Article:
In this connection, allow me to say that you, as a portion of the great American people, need only to maintain your composure, stand up to your sober convictions of right, to your obligations to the Constitution, and act in accordance with those sober convictions, and the clouds which now arise in the horizon will be dispelled, and we shall have a bright and glorious future; and, when this generation shall have passed away, tens of thousands shall inhabit this country where only thousands inhabit it now. I do not propose to address you at length. I have no voice for it. Allow me again to thank you for this magnificent reception, and bid you farewell.”

Crosby, Frank
Life of Abraham Lincoln, Sixteenth President of the United States: Containing His Early History and Political Career; Together with the Speeches, Messages, Proclamations and Other Official Documents Illustrative of His Eventful Administration, pp. 75-77. Philadelphia, PA: J.E. Potter, 1865.

Crosby’s book is online in full text at Google Books. Paragraphs were added for the purpose of this article.

Cynthia Van Ness, MLS
Director of Library & Archives

*This article was featured in The Buffalo History Museum‘s Spring 2015 issue of The Album.

** For more Lincoln love join the Buffalo Civil War Roundtable as they celebrate President Lincoln’s Birthday. There will be a short program and a Lincoln orator. Join uniformed re-enactors as they perform a rifle salute on the Portico. Local authors will be present and there will also be activities for the whole family. Sunday, February 14, 2016 from 12-2pm. FREE. More info at buffalohistory.org.

Buffalo’s Julius Francis and Mr. Lincoln

JuliusFrancisJulius E. Francis came to Buffalo in 1835 from Connecticut and ran a successful drug store business for nearly 35 years, mostly at 268 Main Street. The photo above is of his store at 16 South Division St. Beginning in 1865, with the assassination of President Abraham Lincoln, Francis became absorbed in preserving and promoting the martyred President’s memory. He collected much Civil War and Lincoln memorabilia, but determined that there must be a national observance of Lincoln’s birthday, February 12. A bachelor, he declared that this cause was “my wife and my life.” At his own expense, Francis held the first of seven annual observances of Lincoln’s birthday. Each year until his death in 1881, he rented a hall, arranged the speakers, poets, music, essayists, and invited the public to attend free of charge and honor Abraham Lincoln.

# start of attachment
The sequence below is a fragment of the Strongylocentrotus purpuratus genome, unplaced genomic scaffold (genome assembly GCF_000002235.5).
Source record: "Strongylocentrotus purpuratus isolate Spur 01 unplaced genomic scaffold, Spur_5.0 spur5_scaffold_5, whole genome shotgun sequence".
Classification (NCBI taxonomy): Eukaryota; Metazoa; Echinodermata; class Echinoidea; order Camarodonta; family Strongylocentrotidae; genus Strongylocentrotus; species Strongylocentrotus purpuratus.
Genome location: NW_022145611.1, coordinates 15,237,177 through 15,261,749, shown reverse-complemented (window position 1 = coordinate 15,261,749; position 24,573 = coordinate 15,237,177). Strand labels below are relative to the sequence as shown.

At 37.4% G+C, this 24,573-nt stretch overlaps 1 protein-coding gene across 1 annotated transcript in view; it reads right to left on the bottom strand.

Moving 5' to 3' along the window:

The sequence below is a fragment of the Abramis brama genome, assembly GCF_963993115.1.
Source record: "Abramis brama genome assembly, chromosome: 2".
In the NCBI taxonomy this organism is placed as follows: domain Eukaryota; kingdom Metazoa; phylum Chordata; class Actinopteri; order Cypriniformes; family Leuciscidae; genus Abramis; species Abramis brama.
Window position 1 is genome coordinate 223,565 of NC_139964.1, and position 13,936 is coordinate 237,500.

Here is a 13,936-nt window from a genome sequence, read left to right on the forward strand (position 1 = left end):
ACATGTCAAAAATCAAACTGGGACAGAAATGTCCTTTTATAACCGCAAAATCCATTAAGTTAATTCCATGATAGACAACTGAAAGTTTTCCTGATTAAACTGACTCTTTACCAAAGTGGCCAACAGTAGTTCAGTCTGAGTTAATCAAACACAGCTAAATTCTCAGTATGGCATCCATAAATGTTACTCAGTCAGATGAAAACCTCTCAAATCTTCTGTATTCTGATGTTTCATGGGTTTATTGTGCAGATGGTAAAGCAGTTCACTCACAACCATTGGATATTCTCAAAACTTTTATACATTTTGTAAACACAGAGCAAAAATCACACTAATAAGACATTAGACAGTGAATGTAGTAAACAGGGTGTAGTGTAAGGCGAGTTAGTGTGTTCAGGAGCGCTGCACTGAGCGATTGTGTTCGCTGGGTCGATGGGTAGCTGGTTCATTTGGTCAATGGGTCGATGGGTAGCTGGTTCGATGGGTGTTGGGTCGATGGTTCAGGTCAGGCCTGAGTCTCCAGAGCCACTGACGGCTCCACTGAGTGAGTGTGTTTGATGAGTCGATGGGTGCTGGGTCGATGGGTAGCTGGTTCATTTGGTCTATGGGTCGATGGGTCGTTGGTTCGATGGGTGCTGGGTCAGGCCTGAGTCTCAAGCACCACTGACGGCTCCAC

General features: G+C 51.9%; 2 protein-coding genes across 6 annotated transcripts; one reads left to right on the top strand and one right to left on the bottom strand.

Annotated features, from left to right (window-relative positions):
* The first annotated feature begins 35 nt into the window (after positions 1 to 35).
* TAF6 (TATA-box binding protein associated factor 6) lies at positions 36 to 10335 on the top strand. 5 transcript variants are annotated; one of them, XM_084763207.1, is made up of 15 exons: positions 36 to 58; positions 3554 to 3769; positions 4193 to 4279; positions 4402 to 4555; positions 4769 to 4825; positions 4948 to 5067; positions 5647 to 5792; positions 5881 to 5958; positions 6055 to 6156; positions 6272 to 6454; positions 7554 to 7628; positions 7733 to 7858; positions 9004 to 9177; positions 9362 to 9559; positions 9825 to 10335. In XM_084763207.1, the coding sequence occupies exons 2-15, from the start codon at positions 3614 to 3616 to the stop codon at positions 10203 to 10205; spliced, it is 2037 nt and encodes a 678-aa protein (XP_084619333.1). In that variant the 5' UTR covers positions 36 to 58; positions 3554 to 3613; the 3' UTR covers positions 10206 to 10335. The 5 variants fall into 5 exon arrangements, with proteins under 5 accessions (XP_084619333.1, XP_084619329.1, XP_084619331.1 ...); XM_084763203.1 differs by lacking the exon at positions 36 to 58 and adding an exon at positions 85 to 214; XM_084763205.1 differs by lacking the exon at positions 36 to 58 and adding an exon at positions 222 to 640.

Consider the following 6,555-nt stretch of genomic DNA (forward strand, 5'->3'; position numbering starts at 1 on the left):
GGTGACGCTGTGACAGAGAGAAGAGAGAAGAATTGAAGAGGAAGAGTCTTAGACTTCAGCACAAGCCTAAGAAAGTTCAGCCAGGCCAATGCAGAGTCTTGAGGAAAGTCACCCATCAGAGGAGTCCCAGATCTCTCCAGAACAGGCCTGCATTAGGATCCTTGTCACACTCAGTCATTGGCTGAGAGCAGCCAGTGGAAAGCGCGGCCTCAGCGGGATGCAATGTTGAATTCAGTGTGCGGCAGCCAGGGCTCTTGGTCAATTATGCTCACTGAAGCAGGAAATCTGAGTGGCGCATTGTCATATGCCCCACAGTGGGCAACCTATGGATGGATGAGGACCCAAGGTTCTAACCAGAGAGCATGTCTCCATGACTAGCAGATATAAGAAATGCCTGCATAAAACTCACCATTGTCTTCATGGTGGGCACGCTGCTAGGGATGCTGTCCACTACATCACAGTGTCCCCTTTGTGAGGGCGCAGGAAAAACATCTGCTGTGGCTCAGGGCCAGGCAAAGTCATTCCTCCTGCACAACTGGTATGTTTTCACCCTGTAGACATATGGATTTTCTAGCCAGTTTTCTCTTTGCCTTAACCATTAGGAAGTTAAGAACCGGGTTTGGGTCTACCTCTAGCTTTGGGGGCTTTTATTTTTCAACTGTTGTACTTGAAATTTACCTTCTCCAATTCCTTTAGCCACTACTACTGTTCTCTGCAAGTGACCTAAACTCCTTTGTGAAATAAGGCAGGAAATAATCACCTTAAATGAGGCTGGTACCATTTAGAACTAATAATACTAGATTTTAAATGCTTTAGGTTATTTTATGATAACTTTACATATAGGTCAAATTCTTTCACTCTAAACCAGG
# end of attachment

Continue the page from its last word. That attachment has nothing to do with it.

PAB_11.14.2007 Lincoln-His two attempts to persuade Congress to establish a national Lincoln’s Birthday holiday failed and he died in 1881, having founded the Buffalo Lincoln’s Birthday Association which continued the work. In his will, he made the Association heirs to his house and lot at 145 East Eagle Street, and six $1,000 bonds. In 1901, the Association contracted with New York sculptor, Charles H. Niehaus, to create a statue of Lincoln that would grace the new Buffalo Historical Society in September, 1902. Their Francis legacy had grown to $10,000 ($221,556 in 2005 dollars), of which they spent $6,000 for the 1,200 pound bronze statue. At least one copy of this statue exists, in a park in Kenosha, Wisconsin. The chair is a copy of Lincoln’s “chair of state,” stored at the Smithsonian.

The original location of the statue was in a portion of the new Buffalo History Museum building named, “The Lincoln Room.” That room also contained the Francis Lincoln memorabilia collection. In the early 1930’s, the statue was moved outdoors in front of the South Portico of The Buffalo History Museum, where is remains today.

Lincoln’s Birthday was never designated as a national holiday (unlike George Washington’s), but was approved as a legal holiday in a number of states. Today, most people assume incorrectly that President’s Day nationally honors both Washington and Lincoln.

2006 is the 132nd year during which observances have been made in Buffalo for Lincoln’s birthday. The ceremonies are carried on in Julius Francis’ memory, also, for having the passion and the vision to celebrate one of the greatest American Presidents.

Article written by Susan Eck and featured in “Western New York Heritage Magazine”

Join us this Sunday, February 15th for President Lincoln’s Birthday Celebration!